The grueling temperature of the Georgian warehouse in July was a test of will, antiperspirant, and intellectual mettle, seemingly akin to a purification of the mind, body, soul, and spirit. The sweat lodge effect was less than ideal, but we clearly understood its role in the South and the appropriate lesson that was layered into our collective experience of Mr. Dial’s art.

The most provocative portion of our travel was the end of the week outing to Bessemer, Alabama to meet Mr. Dial…and the only opportunity we had to interview and photograph him at the Dial Metal Patterns facility.

There was no guarantee I would have the opportunity, but my hope was to photograph him in his studio for publishing and media projects related to the exhibition.

Accompanied by collector Bill Arnett, Kathleen, Richard and I made the three-hour drive with anticipatory glee, as this was the moment to apply our research toward meaningful exchange and content creation efforts.

Due to the heat, we spent fewer moments as a group in the main workspace of the open-air building, but I was able to capture images of Mr. Dial’s studio space, as well as details of his art supplies, studio floor, etc. – anything that speaks to the artistic process, the artist’s intent, and can inform a broader portrait of the artist himself.

 Read the rest of this entry »

 

Picture This

Spring at the IMA has always provided one of the most spectacular opportunities for photographers to capture the natural beauty of our grounds and gardens, a respite for leisure, family activities, and the chance to supplement your portfolio to attract would be business prospects in a sagging economy.

The welcome mat is always out for all to participate in this annual rite of spring and fall, but if you have ever been a guest at a private wedding in the gardens, attended an event in the Nourish Café or Deer Zink Pavilion during peak shutterbug activity, you may not appreciate the migratory habits of local photographers during your special occasion.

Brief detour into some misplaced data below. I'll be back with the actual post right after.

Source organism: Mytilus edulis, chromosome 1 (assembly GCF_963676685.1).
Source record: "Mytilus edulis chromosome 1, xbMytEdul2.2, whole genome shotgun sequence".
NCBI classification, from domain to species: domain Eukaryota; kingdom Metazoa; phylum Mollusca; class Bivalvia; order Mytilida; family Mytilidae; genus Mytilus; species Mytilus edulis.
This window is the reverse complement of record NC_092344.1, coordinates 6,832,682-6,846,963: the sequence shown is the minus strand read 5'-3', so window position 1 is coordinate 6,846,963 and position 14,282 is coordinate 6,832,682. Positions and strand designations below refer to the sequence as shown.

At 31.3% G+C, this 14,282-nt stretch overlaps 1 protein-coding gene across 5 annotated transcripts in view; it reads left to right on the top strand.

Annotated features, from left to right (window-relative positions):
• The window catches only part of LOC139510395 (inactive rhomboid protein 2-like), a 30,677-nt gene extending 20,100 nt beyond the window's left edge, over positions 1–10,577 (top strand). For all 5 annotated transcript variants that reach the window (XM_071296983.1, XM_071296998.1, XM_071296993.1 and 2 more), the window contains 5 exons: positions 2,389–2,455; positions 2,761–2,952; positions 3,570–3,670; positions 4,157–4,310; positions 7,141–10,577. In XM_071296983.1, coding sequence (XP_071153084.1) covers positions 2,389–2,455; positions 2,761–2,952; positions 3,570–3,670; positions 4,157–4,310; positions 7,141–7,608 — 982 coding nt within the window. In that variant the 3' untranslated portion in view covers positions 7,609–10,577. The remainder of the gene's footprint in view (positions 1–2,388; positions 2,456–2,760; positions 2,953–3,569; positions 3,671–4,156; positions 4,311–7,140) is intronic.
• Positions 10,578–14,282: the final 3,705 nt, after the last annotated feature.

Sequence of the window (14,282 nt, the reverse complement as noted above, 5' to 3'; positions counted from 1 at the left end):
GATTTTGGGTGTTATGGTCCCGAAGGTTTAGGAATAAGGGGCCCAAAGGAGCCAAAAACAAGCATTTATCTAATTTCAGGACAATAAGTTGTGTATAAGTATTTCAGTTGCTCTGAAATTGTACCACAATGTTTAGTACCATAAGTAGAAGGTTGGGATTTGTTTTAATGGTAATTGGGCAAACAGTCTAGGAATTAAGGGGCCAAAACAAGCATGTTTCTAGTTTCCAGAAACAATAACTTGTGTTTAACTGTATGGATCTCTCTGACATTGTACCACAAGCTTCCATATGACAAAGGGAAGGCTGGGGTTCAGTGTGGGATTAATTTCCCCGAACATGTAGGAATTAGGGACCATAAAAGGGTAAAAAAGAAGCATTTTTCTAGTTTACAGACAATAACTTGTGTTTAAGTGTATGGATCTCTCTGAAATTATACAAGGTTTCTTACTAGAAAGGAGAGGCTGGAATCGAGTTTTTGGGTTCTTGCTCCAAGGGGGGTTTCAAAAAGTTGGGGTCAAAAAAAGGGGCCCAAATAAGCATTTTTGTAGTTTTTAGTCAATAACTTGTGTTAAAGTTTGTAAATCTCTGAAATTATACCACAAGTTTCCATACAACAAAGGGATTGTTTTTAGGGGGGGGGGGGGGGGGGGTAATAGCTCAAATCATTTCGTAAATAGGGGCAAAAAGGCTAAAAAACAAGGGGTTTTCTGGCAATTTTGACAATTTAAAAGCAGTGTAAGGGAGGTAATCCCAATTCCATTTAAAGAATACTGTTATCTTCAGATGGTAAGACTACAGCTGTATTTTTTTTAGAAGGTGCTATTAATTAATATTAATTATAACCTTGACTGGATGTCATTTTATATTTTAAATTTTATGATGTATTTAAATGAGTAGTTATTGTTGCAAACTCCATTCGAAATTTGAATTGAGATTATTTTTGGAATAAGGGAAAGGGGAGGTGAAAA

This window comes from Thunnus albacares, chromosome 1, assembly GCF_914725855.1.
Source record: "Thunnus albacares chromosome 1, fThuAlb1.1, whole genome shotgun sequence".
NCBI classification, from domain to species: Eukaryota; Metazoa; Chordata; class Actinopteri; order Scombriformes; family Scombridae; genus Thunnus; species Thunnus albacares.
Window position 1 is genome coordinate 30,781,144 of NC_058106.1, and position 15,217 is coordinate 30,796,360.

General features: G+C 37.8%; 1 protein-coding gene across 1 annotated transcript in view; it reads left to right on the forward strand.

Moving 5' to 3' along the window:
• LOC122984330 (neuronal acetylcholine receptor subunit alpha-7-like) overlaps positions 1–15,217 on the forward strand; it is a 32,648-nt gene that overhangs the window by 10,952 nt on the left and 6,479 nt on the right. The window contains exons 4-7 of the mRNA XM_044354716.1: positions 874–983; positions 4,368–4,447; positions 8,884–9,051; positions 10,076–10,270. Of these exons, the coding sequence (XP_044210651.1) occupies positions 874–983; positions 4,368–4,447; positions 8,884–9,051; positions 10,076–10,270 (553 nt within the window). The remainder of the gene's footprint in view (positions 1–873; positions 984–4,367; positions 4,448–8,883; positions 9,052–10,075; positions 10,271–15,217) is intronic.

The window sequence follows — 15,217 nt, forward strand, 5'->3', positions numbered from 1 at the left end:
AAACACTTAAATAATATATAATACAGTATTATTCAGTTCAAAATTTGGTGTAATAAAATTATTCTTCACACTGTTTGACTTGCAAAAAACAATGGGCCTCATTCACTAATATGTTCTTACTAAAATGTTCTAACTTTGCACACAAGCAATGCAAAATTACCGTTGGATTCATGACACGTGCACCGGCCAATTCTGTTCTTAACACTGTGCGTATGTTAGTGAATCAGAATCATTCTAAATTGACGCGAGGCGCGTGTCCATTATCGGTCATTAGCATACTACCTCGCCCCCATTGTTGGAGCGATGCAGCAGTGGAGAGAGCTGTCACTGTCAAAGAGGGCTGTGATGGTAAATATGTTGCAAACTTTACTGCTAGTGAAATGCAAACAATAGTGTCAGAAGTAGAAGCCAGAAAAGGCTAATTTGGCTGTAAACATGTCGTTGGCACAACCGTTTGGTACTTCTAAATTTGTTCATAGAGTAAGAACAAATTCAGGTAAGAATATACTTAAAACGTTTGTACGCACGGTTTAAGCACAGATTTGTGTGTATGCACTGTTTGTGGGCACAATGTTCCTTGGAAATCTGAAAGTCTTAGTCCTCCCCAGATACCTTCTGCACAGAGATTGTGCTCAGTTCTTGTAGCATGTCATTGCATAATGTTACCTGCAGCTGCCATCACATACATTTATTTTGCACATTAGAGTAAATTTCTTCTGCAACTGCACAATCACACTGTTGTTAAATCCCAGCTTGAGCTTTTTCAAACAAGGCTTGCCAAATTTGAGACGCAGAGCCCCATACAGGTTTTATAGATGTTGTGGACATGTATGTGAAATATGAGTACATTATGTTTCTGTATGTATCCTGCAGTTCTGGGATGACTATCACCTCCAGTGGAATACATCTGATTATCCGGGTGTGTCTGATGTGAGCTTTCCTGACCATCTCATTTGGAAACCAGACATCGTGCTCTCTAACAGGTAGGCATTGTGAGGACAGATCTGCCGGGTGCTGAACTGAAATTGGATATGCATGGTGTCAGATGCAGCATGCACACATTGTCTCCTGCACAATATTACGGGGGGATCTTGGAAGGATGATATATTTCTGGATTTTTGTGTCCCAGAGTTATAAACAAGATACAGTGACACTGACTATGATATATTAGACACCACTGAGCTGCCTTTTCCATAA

Although the plumage and ritualistic mannerisms are interesting to witness, these moments cannot adequately compare to the swallows of San Juan Capistrano, or the great migrations of wildebeest and zebras of the Serengeti Plains.

A component of our mission is to serve the creative interests of our communities by fostering exploration of art, design and the natural environment, and that certainly implies photography, so the question remains: How do we welcome photographers, both amateur and professional to our horticultural oasis, and still maintain the decorum necessary for all to flourish without resorting to complete banishment of photographic exploration?  Read the rest of this entry »

 

About tfruits

Job Title: Chief Photographer
Interests: Photography, art, historic preservation, reading, gardening, bird watching, research, science and nature programming, American history, architecture, anything meaningful or fun.
Favorite Movies: To Kill a Mockingbird, High Noon, Raging Bull, Sounder, Spirited Away, Dreams…any movie created by Akira Kurosawa or starring Elvis, Lost in Translation Star Wars, Lord of the Rings, Monty Python and the Holy Grail.
Favorite Music: All musical genres sound good to me.
Favorite Foods: Bread, pasta, spring rolls, cashew chicken in hot garlic sauce, chili dogs, gyro with hummus and onions, vanilla bean ice cream, fresh apple pie.
Pets: Lost my dog (Kodak) two years ago, but currently looking.
Something Extra: Completely comfortable with absolute silence.

Tad has written 3 articles for us.